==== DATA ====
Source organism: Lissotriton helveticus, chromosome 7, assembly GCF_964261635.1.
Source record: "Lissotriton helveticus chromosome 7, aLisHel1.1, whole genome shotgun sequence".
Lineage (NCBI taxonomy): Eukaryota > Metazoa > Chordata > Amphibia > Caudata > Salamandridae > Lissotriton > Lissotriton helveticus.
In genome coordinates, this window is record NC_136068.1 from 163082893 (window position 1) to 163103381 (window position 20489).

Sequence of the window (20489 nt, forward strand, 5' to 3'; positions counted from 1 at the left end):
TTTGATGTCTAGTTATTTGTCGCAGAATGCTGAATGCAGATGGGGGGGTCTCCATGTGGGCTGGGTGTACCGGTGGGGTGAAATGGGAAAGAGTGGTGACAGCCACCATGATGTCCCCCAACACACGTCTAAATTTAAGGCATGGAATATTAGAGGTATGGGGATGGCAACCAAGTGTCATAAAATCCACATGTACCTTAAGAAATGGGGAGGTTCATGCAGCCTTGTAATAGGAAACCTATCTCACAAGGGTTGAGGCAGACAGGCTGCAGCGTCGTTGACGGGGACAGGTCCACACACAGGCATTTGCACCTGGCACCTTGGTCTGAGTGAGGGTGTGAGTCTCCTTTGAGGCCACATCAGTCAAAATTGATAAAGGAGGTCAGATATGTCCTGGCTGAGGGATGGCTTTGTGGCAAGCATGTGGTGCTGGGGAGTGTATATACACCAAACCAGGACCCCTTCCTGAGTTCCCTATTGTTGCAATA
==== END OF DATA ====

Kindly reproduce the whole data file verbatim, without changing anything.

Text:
Source organism: Lissotriton helveticus, chromosome 7, assembly GCF_964261635.1.
Source record: "Lissotriton helveticus chromosome 7, aLisHel1.1, whole genome shotgun sequence".
Lineage (NCBI taxonomy): Eukaryota > Metazoa > Chordata > Amphibia > Caudata > Salamandridae > Lissotriton > Lissotriton helveticus.
In genome coordinates, this window is record NC_136068.1 from 163082893 (window position 1) to 163103381 (window position 20489).

Sequence of the window (20489 nt, forward strand, 5' to 3'; positions counted from 1 at the left end):
TTTGATGTCTAGTTATTTGTCGCAGAATGCTGAATGCAGATGGGGGGGTCTCCATGTGGGCTGGGTGTACCGGTGGGGTGAAATGGGAAAGAGTGGTGACAGCCACCATGATGTCCCCCAACACACGTCTAAATTTAAGGCATGGAATATTAGAGGTATGGGGATGGCAACCAAGTGTCATAAAATCCACATGTACCTTAAGAAATGGGGAGGTTCATGCAGCCTTGTAATAGGAAACCTATCTCACAAGGGTTGAGGCAGACAGGCTGCAGCGTCGTTGACGGGGACAGGTCCACACACAGGCATTTGCACCTGGCACCTTGGTCTGAGTGAGGGTGTGAGTCTCCTTTGAGGCCACATCAGTCAAAATTGATAAAGGAGGTCAGATATGTCCTGGCTGAGGGATGGCTTTGTGGCAAGCATGTGGTGCTGGGGAGTGTATATACACCAAACCAGGACCCCTTCCTGAGTTCCCTATTGTTGCAATA